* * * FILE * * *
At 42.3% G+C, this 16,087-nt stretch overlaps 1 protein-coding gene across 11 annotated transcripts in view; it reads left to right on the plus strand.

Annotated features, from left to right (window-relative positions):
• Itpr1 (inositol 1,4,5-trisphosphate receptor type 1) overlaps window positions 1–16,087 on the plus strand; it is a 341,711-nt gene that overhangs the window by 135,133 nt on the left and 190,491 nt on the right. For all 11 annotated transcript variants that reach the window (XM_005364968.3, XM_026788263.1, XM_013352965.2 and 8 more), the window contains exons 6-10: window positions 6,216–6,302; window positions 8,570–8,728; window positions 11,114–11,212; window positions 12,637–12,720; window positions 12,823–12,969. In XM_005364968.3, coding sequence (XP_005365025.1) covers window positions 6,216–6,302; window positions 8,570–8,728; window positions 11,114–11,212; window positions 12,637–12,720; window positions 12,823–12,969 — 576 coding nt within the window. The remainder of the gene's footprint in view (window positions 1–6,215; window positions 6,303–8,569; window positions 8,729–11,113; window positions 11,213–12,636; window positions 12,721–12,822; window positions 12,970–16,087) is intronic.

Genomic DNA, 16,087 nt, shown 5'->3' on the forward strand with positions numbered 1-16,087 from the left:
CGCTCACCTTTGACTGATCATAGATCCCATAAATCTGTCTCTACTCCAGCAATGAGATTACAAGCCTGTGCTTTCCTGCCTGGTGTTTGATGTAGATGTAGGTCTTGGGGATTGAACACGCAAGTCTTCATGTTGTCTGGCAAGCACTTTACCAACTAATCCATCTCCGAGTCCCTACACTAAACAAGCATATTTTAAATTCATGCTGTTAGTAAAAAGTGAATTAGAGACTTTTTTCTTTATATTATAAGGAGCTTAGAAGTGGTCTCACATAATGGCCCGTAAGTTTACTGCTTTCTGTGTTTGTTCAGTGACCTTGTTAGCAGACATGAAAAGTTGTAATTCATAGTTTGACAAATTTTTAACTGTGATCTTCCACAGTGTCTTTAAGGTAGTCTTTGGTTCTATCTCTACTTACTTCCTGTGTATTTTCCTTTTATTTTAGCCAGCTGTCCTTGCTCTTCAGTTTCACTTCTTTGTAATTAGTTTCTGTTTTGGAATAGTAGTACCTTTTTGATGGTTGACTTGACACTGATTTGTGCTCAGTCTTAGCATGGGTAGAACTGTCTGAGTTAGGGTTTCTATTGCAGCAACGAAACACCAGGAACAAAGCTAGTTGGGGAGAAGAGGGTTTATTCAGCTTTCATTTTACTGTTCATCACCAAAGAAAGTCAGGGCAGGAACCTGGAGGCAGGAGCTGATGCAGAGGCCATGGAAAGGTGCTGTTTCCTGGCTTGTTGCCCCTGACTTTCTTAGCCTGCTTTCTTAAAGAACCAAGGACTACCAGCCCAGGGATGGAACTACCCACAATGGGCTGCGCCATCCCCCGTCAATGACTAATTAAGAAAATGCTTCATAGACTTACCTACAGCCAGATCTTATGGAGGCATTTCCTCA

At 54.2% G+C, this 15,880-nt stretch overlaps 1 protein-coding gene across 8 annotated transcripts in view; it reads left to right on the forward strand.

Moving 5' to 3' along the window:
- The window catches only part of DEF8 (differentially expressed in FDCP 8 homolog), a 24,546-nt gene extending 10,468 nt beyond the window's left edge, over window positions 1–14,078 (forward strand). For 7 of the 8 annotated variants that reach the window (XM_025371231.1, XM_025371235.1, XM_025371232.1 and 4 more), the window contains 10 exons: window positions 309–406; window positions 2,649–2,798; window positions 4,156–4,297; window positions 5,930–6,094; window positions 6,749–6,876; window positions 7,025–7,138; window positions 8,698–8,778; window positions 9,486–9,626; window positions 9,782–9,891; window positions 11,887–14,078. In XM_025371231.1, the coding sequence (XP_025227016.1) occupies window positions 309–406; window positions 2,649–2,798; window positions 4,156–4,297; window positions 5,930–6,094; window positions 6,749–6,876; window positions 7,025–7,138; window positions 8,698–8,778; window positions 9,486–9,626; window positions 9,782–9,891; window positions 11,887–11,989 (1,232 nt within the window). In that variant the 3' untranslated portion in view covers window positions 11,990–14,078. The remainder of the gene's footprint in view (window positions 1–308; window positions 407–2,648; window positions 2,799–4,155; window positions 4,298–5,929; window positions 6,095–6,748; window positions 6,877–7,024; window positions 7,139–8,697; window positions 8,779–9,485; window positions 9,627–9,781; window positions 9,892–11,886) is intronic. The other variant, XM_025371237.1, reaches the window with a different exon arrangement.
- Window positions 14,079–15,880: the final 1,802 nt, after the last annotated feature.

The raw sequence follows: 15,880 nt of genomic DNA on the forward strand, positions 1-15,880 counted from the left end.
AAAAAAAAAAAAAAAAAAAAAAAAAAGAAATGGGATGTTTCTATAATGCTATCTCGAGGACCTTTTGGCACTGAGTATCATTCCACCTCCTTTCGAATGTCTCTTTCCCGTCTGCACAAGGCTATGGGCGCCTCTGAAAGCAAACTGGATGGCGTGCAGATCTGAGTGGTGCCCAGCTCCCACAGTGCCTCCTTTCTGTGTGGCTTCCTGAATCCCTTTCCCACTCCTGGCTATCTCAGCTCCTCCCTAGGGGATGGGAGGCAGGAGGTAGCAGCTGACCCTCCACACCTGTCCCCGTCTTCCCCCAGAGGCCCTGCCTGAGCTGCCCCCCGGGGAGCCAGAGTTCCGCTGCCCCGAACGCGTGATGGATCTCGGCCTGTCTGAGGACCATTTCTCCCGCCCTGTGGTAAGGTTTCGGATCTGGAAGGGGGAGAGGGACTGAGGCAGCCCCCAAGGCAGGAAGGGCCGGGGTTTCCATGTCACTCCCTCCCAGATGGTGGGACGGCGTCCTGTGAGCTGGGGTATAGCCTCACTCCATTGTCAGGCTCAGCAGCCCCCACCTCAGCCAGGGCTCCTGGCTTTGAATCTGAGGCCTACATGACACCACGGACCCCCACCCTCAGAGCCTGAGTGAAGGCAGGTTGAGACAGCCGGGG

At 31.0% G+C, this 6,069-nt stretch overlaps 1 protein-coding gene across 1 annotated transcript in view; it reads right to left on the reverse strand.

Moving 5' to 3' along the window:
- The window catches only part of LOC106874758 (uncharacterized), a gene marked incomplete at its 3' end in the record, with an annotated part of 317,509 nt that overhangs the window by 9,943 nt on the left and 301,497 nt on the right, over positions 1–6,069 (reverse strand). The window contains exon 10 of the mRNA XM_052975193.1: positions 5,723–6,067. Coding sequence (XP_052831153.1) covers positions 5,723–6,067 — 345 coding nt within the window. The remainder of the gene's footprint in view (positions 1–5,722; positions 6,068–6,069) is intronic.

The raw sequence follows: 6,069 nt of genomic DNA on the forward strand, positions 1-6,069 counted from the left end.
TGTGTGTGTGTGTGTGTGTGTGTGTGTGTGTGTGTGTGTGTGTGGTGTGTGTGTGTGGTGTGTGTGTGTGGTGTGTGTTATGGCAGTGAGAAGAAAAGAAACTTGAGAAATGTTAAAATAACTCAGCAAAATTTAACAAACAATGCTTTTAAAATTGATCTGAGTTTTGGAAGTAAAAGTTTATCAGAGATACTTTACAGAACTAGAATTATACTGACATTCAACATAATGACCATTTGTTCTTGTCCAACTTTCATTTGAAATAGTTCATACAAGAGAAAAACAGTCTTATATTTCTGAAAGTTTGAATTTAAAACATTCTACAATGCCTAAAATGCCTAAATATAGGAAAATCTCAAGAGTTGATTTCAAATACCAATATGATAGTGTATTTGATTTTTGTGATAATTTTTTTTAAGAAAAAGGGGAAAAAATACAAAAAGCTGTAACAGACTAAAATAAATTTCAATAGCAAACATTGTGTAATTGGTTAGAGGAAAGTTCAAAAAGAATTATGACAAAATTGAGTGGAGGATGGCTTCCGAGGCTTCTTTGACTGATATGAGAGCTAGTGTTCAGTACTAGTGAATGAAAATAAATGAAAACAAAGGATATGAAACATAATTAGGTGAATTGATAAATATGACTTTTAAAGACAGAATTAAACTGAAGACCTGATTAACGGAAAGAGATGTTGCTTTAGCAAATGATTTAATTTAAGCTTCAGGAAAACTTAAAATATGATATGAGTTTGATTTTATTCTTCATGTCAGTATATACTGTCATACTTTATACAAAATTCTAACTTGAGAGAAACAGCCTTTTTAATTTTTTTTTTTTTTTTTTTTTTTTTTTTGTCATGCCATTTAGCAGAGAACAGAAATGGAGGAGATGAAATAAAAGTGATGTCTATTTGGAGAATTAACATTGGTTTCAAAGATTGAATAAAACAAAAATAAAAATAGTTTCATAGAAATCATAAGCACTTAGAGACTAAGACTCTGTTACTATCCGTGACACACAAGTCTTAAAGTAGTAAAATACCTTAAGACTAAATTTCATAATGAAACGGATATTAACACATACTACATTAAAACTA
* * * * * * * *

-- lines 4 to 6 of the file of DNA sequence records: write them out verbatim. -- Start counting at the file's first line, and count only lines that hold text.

Genomic DNA, 16,087 nt, shown 5'->3' on the forward strand with positions numbered 1-16,087 from the left:
CGCTCACCTTTGACTGATCATAGATCCCATAAATCTGTCTCTACTCCAGCAATGAGATTACAAGCCTGTGCTTTCCTGCCTGGTGTTTGATGTAGATGTAGGTCTTGGGGATTGAACACGCAAGTCTTCATGTTGTCTGGCAAGCACTTTACCAACTAATCCATCTCCGAGTCCCTACACTAAACAAGCATATTTTAAATTCATGCTGTTAGTAAAAAGTGAATTAGAGACTTTTTTCTTTATATTATAAGGAGCTTAGAAGTGGTCTCACATAATGGCCCGTAAGTTTACTGCTTTCTGTGTTTGTTCAGTGACCTTGTTAGCAGACATGAAAAGTTGTAATTCATAGTTTGACAAATTTTTAACTGTGATCTTCCACAGTGTCTTTAAGGTAGTCTTTGGTTCTATCTCTACTTACTTCCTGTGTATTTTCCTTTTATTTTAGCCAGCTGTCCTTGCTCTTCAGTTTCACTTCTTTGTAATTAGTTTCTGTTTTGGAATAGTAGTACCTTTTTGATGGTTGACTTGACACTGATTTGTGCTCAGTCTTAGCATGGGTAGAACTGTCTGAGTTAGGGTTTCTATTGCAGCAACGAAACACCAGGAACAAAGCTAGTTGGGGAGAAGAGGGTTTATTCAGCTTTCATTTTACTGTTCATCACCAAAGAAAGTCAGGGCAGGAACCTGGAGGCAGGAGCTGATGCAGAGGCCATGGAAAGGTGCTGTTTCCTGGCTTGTTGCCCCTGACTTTCTTAGCCTGCTTTCTTAAAGAACCAAGGACTACCAGCCCAGGGATGGAACTACCCACAATGGGCTGCGCCATCCCCCGTCAATGACTAATTAAGAAAATGCTTCATAGACTTACCTACAGCCAGATCTTATGGAGGCATTTCCTCA

At 54.2% G+C, this 15,880-nt stretch overlaps 1 protein-coding gene across 8 annotated transcripts in view; it reads left to right on the forward strand.